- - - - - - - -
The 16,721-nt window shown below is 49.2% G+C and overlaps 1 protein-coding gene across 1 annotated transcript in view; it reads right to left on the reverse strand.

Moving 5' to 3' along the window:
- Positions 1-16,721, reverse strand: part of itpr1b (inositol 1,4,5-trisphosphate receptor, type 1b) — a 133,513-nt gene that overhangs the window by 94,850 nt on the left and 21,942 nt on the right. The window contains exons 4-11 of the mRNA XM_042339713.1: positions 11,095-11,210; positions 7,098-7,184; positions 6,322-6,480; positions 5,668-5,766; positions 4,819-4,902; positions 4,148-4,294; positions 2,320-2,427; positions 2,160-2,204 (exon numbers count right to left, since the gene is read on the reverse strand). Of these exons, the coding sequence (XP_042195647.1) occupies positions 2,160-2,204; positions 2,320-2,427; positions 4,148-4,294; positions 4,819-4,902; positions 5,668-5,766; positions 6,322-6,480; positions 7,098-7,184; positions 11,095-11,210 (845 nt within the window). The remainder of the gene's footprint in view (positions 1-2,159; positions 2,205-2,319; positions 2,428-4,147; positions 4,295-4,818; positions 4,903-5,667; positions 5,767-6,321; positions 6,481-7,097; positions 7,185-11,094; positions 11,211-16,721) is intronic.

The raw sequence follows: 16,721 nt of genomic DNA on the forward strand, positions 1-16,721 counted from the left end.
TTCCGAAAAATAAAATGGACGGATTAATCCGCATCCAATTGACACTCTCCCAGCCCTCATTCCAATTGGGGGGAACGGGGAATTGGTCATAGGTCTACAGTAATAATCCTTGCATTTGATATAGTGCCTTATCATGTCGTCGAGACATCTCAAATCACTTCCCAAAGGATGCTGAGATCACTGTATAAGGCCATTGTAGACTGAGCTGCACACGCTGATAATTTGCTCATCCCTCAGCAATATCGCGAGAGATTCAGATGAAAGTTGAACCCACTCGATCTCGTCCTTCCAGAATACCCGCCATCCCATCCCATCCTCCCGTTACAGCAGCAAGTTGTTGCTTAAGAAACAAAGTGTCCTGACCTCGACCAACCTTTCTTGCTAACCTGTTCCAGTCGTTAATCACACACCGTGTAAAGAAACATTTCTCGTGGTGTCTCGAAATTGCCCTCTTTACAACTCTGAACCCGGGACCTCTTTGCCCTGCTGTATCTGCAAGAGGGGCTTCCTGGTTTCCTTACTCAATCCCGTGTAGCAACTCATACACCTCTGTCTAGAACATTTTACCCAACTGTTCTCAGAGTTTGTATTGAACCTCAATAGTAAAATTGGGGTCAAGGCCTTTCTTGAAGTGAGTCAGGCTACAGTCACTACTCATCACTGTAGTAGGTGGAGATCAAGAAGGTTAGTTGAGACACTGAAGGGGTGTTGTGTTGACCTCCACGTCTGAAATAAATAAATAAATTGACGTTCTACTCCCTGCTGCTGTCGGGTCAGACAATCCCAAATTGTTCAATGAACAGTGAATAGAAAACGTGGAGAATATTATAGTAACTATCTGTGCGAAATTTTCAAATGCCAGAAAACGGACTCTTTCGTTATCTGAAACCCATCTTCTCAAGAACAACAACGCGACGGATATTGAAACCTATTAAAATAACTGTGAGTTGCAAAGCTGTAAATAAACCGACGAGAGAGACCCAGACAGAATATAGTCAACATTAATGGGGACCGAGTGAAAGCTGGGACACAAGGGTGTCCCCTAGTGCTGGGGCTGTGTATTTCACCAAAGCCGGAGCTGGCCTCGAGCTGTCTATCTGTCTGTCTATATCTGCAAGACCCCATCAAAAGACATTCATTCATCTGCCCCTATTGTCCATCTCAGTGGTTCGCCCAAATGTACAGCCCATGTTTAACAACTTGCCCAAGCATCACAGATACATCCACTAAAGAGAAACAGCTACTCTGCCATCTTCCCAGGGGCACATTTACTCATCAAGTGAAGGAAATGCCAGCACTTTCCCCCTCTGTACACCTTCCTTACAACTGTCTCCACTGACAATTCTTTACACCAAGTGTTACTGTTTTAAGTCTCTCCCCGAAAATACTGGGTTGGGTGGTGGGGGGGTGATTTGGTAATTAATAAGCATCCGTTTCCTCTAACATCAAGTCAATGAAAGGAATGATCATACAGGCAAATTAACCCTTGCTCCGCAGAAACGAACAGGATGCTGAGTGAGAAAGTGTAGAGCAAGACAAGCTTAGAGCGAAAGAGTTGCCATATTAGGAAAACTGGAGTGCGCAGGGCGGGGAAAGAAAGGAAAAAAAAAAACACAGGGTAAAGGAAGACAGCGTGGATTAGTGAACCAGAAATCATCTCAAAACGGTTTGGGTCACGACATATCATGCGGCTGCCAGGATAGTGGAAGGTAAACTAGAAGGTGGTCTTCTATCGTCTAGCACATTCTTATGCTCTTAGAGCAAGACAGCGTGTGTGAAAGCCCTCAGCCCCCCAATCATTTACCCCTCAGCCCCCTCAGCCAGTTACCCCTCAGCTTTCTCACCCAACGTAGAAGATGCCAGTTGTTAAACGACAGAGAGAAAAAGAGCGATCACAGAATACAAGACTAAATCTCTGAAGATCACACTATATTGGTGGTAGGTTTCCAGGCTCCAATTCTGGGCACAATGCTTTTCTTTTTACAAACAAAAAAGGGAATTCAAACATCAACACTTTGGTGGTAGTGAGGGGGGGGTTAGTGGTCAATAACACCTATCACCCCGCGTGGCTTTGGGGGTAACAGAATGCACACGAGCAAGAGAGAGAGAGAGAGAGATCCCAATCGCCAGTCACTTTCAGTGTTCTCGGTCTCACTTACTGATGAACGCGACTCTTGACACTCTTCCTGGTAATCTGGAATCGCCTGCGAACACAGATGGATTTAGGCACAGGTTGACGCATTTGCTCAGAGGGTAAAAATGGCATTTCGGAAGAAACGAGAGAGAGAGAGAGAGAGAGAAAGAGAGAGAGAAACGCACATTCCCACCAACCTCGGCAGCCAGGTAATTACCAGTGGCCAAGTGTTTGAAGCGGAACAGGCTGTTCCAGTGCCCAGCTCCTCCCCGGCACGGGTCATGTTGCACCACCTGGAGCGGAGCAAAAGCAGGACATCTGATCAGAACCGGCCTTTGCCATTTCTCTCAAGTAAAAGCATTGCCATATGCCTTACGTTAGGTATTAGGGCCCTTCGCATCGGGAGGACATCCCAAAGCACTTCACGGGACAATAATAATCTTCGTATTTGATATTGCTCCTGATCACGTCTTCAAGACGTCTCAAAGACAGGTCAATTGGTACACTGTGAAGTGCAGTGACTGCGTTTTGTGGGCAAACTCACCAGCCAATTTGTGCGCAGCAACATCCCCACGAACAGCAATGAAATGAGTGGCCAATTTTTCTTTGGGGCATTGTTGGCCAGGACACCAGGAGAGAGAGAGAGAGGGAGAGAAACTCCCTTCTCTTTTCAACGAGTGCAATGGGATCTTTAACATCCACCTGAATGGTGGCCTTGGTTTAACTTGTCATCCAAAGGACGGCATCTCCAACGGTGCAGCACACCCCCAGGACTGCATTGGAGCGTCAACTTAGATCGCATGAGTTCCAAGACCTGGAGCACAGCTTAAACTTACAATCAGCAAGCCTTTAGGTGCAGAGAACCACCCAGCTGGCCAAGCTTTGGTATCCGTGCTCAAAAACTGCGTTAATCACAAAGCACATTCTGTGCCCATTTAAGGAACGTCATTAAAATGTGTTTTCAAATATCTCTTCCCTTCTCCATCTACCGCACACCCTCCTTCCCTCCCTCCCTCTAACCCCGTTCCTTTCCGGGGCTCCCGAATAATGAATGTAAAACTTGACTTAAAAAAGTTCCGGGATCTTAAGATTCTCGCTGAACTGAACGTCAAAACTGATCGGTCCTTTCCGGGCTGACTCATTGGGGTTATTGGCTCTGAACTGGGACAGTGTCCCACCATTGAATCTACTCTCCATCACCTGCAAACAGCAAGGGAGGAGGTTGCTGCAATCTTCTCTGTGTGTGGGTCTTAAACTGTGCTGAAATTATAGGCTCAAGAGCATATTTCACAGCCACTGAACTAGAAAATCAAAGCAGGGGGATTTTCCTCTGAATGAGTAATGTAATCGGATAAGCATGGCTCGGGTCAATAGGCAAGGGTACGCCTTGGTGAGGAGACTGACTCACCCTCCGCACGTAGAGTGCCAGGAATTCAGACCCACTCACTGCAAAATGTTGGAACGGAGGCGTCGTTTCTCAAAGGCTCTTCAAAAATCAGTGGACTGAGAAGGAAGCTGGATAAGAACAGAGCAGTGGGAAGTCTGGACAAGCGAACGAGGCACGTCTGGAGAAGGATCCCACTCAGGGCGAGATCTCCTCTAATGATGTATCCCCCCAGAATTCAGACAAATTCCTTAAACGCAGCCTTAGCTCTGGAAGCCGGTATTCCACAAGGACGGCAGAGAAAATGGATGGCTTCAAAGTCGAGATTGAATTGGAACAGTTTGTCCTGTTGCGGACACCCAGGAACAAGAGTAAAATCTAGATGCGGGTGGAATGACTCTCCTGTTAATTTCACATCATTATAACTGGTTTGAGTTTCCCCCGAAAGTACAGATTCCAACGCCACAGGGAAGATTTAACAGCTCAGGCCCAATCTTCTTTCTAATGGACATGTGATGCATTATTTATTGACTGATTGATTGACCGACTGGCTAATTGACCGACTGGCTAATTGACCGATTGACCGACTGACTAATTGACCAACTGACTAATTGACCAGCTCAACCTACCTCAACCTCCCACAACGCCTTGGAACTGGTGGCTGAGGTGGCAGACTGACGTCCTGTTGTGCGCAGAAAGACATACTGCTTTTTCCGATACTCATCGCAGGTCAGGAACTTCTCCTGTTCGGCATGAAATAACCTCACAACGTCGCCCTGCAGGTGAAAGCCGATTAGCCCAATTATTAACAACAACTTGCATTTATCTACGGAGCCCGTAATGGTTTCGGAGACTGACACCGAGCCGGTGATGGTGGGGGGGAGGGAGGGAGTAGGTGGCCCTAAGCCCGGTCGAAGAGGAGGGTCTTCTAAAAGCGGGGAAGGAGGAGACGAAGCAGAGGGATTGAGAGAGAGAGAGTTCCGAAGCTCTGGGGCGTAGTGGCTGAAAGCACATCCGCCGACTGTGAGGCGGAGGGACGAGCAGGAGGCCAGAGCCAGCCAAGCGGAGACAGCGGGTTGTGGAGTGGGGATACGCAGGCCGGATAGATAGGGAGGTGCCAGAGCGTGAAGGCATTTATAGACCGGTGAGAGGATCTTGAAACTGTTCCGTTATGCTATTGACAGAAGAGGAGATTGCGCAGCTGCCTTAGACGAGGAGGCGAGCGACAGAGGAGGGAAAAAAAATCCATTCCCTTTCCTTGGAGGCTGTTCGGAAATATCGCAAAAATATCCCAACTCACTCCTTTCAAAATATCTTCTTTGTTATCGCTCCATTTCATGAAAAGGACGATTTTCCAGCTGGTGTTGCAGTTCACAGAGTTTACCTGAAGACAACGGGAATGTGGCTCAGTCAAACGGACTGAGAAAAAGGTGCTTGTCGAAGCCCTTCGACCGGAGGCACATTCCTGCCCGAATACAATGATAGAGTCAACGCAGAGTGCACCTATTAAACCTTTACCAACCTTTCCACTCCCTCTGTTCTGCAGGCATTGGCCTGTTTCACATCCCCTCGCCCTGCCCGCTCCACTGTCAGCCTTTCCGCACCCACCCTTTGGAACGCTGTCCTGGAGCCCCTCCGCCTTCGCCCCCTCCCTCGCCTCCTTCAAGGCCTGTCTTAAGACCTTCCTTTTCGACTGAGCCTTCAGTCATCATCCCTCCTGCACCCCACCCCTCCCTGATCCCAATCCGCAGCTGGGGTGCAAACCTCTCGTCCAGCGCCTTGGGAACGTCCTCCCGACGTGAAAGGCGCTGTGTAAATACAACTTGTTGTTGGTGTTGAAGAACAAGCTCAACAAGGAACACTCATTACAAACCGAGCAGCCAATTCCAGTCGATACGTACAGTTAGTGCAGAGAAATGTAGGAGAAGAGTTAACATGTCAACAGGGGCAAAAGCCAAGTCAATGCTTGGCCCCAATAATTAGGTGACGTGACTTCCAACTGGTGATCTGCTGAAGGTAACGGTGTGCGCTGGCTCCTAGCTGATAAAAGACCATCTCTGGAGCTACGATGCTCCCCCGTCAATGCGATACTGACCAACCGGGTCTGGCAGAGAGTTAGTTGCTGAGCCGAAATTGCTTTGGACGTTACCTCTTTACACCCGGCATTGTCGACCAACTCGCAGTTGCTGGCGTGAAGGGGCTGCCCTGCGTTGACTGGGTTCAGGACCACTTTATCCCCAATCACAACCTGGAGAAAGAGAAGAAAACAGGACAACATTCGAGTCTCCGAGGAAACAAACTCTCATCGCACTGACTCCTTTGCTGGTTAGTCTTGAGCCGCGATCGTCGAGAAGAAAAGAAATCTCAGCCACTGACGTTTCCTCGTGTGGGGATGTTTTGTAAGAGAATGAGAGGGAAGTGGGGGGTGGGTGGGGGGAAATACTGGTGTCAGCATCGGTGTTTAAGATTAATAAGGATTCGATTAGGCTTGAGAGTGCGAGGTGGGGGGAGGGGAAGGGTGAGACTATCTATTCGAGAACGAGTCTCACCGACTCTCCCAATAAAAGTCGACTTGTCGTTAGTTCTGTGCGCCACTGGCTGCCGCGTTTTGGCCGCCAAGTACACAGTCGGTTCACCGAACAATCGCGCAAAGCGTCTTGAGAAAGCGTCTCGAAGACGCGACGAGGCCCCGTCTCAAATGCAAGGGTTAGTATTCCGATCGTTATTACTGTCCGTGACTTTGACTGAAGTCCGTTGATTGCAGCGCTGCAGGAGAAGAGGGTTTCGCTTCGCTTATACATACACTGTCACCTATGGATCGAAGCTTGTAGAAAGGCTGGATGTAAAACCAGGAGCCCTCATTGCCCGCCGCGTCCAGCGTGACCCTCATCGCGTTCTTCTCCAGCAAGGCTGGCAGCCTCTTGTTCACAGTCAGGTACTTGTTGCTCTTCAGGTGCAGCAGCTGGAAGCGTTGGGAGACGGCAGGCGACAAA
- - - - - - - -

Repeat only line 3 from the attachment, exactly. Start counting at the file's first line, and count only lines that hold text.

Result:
- Positions 1-16,721, reverse strand: part of itpr1b (inositol 1,4,5-trisphosphate receptor, type 1b) — a 133,513-nt gene that overhangs the window by 94,850 nt on the left and 21,942 nt on the right. The window contains exons 4-11 of the mRNA XM_042339713.1: positions 11,095-11,210; positions 7,098-7,184; positions 6,322-6,480; positions 5,668-5,766; positions 4,819-4,902; positions 4,148-4,294; positions 2,320-2,427; positions 2,160-2,204 (exon numbers count right to left, since the gene is read on the reverse strand). Of these exons, the coding sequence (XP_042195647.1) occupies positions 2,160-2,204; positions 2,320-2,427; positions 4,148-4,294; positions 4,819-4,902; positions 5,668-5,766; positions 6,322-6,480; positions 7,098-7,184; positions 11,095-11,210 (845 nt within the window). The remainder of the gene's footprint in view (positions 1-2,159; positions 2,205-2,319; positions 2,428-4,147; positions 4,295-4,818; positions 4,903-5,667; positions 5,767-6,321; positions 6,481-7,097; positions 7,185-11,094; positions 11,211-16,721) is intronic.